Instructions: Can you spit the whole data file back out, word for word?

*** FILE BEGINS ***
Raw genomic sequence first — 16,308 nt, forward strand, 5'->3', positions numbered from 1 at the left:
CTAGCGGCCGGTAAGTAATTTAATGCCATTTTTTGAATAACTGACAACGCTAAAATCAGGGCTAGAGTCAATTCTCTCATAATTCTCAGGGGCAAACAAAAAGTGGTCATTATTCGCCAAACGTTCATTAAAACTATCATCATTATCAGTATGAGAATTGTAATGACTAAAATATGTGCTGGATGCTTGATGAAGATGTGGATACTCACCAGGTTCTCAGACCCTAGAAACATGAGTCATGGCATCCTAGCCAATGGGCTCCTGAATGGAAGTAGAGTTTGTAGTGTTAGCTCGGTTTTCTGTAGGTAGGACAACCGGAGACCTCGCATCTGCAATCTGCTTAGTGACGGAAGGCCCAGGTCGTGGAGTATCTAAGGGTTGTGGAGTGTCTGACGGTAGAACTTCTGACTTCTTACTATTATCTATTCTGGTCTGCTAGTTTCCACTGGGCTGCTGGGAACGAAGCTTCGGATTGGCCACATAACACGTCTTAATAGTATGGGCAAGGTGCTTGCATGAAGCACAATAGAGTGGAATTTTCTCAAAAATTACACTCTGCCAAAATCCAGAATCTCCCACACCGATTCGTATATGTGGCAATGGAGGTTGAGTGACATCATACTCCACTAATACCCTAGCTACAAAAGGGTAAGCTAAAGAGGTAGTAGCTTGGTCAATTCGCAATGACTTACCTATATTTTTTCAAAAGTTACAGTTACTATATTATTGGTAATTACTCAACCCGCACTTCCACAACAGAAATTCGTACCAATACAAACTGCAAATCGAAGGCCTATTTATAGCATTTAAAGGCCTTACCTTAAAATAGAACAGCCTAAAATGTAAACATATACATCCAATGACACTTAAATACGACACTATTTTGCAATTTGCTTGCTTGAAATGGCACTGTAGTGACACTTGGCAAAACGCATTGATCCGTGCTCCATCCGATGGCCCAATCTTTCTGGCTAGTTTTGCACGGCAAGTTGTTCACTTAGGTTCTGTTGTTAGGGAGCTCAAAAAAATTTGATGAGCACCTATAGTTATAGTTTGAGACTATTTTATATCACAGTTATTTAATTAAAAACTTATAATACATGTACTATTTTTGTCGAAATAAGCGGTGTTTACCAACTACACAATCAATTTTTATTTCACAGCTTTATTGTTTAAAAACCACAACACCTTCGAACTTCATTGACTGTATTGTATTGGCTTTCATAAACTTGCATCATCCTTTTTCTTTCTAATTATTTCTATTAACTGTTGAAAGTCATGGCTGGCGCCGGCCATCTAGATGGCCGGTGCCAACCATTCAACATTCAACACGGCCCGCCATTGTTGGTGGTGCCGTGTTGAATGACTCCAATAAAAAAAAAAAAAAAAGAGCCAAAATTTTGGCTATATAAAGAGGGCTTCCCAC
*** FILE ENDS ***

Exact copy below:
Raw genomic sequence first — 16,308 nt, forward strand, 5'->3', positions numbered from 1 at the left:
CTAGCGGCCGGTAAGTAATTTAATGCCATTTTTTGAATAACTGACAACGCTAAAATCAGGGCTAGAGTCAATTCTCTCATAATTCTCAGGGGCAAACAAAAAGTGGTCATTATTCGCCAAACGTTCATTAAAACTATCATCATTATCAGTATGAGAATTGTAATGACTAAAATATGTGCTGGATGCTTGATGAAGATGTGGATACTCACCAGGTTCTCAGACCCTAGAAACATGAGTCATGGCATCCTAGCCAATGGGCTCCTGAATGGAAGTAGAGTTTGTAGTGTTAGCTCGGTTTTCTGTAGGTAGGACAACCGGAGACCTCGCATCTGCAATCTGCTTAGTGACGGAAGGCCCAGGTCGTGGAGTATCTAAGGGTTGTGGAGTGTCTGACGGTAGAACTTCTGACTTCTTACTATTATCTATTCTGGTCTGCTAGTTTCCACTGGGCTGCTGGGAACGAAGCTTCGGATTGGCCACATAACACGTCTTAATAGTATGGGCAAGGTGCTTGCATGAAGCACAATAGAGTGGAATTTTCTCAAAAATTACACTCTGCCAAAATCCAGAATCTCCCACACCGATTCGTATATGTGGCAATGGAGGTTGAGTGACATCATACTCCACTAATACCCTAGCTACAAAAGGGTAAGCTAAAGAGGTAGTAGCTTGGTCAATTCGCAATGACTTACCTATATTTTTTCAAAAGTTACAGTTACTATATTATTGGTAATTACTCAACCCGCACTTCCACAACAGAAATTCGTACCAATACAAACTGCAAATCGAAGGCCTATTTATAGCATTTAAAGGCCTTACCTTAAAATAGAACAGCCTAAAATGTAAACATATACATCCAATGACACTTAAATACGACACTATTTTGCAATTTGCTTGCTTGAAATGGCACTGTAGTGACACTTGGCAAAACGCATTGATCCGTGCTCCATCCGATGGCCCAATCTTTCTGGCTAGTTTTGCACGGCAAGTTGTTCACTTAGGTTCTGTTGTTAGGGAGCTCAAAAAAATTTGATGAGCACCTATAGTTATAGTTTGAGACTATTTTATATCACAGTTATTTAATTAAAAACTTATAATACATGTACTATTTTTGTCGAAATAAGCGGTGTTTACCAACTACACAATCAATTTTTATTTCACAGCTTTATTGTTTAAAAACCACAACACCTTCGAACTTCATTGACTGTATTGTATTGGCTTTCATAAACTTGCATCATCCTTTTTCTTTCTAATTATTTCTATTAACTGTTGAAAGTCATGGCTGGCGCCGGCCATCTAGATGGCCGGTGCCAACCATTCAACATTCAACACGGCCCGCCATTGTTGGTGGTGCCGTGTTGAATGACTCCAATAAAAAAAAAAAAAAAAGAGCCAAAATTTTGGCTATATAAAGAGGGCTTCCCAC